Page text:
Greetings from Captain Howdy.
I recently saw Nicolas Winding Refn‘s Drive and I’ve got to say that it is a truly disturbing film regarding its use of gore. I know that it seems to be a pretty strange thing to notice considering that it is a film that features superb performances from Ryan Gosling, Carey Mulligan, Ron Perlman, Albert Brooks, Bryan Cranston and Christina Hendricks, as well as a gripping 10-minute openings to a film I’ve recently seen. However, this got me thinking about the effective ways gore can be used in order to elicit the proper audience reaction.
For the purposes of this article, allow me to use the following films to illustrate the various ways gore effects are used: From Hell, Hostel, and Drive. These films are extremely gory, but their use of the effect is varied that one can sense a science or a logic behind it (well, maybe not Hostel, but I’m getting ahead of myself).
The Aesthetization of Gore
By “Aesthetization of Gore”, I mean the use of gore effects as an artistic element in film. It all depends on the lighting, the editing, how the blood trickles down from an open wound, etc. One does not simply show blood gushing from the victim’s wound, one has to “dress it up” a little. Properly done, gore effects could be “tasteful” and yet still retain it’s disturbing effect.
Personally, I think the Jack the Ripper film From Hell is a really good example of the “Aesthetization of Gore” in movies. The lighting, costume and production design, and editing are all vital pieces in the violent scenes of that movie. Except for one moment, you hardly see the knife of Jack the Ripper making contact on the skin of his victims. You see the glint of the Ripper’s knife. Then you see a shot of the knife coming down. You do not see it making contact on the victim, but you hear the sickening sound of torn flesh and flowing blood. Only then will the film cut to the image of the open wound with the blood flowing from it.
Another example of how From Hell did its gore “tastefully” was in the scene where Jack the Ripper makes his first kill. The scene starts with a shot of the victim walking down the alley. All of a sudden, she is grabbed by the Ripper to a shadowed area where he proceeds to stab her repeatedly. Note, however, that you do not see the Ripper or the victim as they are in the shadows; you only see the glint of the down as it penetrates the victim. Soon we see the silver blade gradually being covered by blood as the Ripper repeatedly stabs his victim to death. Couple this with, again, the sickening sound effects of torn flesh and flowing blood, and you achieve an effect that is beautiful and disturbing at the same time.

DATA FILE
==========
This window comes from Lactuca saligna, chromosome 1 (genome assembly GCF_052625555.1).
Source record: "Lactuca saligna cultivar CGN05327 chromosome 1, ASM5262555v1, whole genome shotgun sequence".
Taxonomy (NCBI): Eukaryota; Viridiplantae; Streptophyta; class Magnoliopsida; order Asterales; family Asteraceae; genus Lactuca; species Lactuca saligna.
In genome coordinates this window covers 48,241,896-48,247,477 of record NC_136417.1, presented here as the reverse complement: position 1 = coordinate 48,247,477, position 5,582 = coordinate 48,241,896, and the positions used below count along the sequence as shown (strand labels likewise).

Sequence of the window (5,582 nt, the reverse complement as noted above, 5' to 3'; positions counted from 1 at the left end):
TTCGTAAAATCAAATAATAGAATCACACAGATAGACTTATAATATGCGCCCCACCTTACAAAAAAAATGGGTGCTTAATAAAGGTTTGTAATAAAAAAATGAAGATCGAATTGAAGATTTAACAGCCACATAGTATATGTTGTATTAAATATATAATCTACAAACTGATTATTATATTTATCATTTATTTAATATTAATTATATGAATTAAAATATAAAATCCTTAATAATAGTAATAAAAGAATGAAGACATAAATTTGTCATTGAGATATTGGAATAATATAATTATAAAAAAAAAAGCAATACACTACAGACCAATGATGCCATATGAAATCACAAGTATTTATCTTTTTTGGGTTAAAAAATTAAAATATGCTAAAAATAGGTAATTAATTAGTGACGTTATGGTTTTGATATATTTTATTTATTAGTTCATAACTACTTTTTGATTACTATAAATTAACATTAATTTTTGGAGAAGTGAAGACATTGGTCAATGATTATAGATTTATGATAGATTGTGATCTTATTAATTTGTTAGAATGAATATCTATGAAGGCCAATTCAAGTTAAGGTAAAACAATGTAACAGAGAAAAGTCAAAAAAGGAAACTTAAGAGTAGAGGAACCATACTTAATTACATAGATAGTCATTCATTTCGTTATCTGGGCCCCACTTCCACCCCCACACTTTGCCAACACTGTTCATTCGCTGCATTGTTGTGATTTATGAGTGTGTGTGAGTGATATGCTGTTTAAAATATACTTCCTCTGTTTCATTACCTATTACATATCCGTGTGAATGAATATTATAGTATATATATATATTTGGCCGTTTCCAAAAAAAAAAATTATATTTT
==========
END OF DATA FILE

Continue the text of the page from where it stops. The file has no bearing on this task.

You see, this is an excellent way to use this type of effect as it is your imagination that’s doing the work for you. You know that the knife penetrates the body, but it is masked by jump cuts and dim lighting. Add the sound effects and you’ve got a winner in your hands. Thus we can see how powerful suggestion or implication is if you want a good gore effect. The impact is disturbing, but it is done in an artistic manner.
Gore-nography or Splatter-Porn
From artful gore, we proceed to porn. Well, “gore-nography” to be more exact. It is the explicit and indiscriminate use of gore in films used to achieve a certain reaction to the audience. In the same way that pornography’s aim to show as many sex, nudity, and other naughty bits on camera in order to elicit a titillating effect on the viewer , gore-nography, based on my observations, also achieves to show as many blood, mutilation, and decapitation on film in order to elicit a base response on the viewer, which could either be repulsion or disgust.
Hostel is the best example I could think of for gore-nography as it is a “benchmark” for most of the contemporary horror films released today, namely the remakes of The Hills Have Eyes, The Last House on the Left, and even the Michael Bay horror remakes.
Now, I understand that one of horror’s aim is to disgust its viewer, and that the use of gore is a way to achieve that effect. We are repulsed by blood. Seeing blood and gore effects on film is one way to disgust us. In Hostel, there is a scene where a man cuts his victim’s Achilles tendon. When the victim tries to run away, we see an extremely close-up of his heels being separated. His throat gets cut later on. Another scene shows a torturer blow-torching an Asian girl’s eyes that her eyeballs are dangling out of her eye-sockets. The hero kills the torturer and tries to help the girl by, get this, cutting her dangling eyeballs with a pair of scissors in full view of the camera. And as if that wasn’t enough, pus starts to flow from it.